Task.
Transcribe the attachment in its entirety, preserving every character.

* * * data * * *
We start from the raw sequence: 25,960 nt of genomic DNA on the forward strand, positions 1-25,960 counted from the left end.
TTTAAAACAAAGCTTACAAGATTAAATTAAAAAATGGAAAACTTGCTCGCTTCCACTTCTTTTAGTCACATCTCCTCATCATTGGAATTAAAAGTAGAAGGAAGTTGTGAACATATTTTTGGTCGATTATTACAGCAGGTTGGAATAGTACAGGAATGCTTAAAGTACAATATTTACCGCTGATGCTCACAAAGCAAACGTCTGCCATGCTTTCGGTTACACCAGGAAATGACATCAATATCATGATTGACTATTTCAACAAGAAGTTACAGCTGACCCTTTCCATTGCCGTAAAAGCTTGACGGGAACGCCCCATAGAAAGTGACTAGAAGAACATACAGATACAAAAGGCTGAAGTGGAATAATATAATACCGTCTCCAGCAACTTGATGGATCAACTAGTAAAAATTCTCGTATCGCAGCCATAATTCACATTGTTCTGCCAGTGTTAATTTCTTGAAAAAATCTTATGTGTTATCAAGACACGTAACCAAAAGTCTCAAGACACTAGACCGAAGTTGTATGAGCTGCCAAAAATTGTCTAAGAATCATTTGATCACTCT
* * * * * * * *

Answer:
We start from the raw sequence: 25,960 nt of genomic DNA on the forward strand, positions 1-25,960 counted from the left end.
TTTAAAACAAAGCTTACAAGATTAAATTAAAAAATGGAAAACTTGCTCGCTTCCACTTCTTTTAGTCACATCTCCTCATCATTGGAATTAAAAGTAGAAGGAAGTTGTGAACATATTTTTGGTCGATTATTACAGCAGGTTGGAATAGTACAGGAATGCTTAAAGTACAATATTTACCGCTGATGCTCACAAAGCAAACGTCTGCCATGCTTTCGGTTACACCAGGAAATGACATCAATATCATGATTGACTATTTCAACAAGAAGTTACAGCTGACCCTTTCCATTGCCGTAAAAGCTTGACGGGAACGCCCCATAGAAAGTGACTAGAAGAACATACAGATACAAAAGGCTGAAGTGGAATAATATAATACCGTCTCCAGCAACTTGATGGATCAACTAGTAAAAATTCTCGTATCGCAGCCATAATTCACATTGTTCTGCCAGTGTTAATTTCTTGAAAAAATCTTATGTGTTATCAAGACACGTAACCAAAAGTCTCAAGACACTAGACCGAAGTTGTATGAGCTGCCAAAAATTGTCTAAGAATCATTTGATCACTCT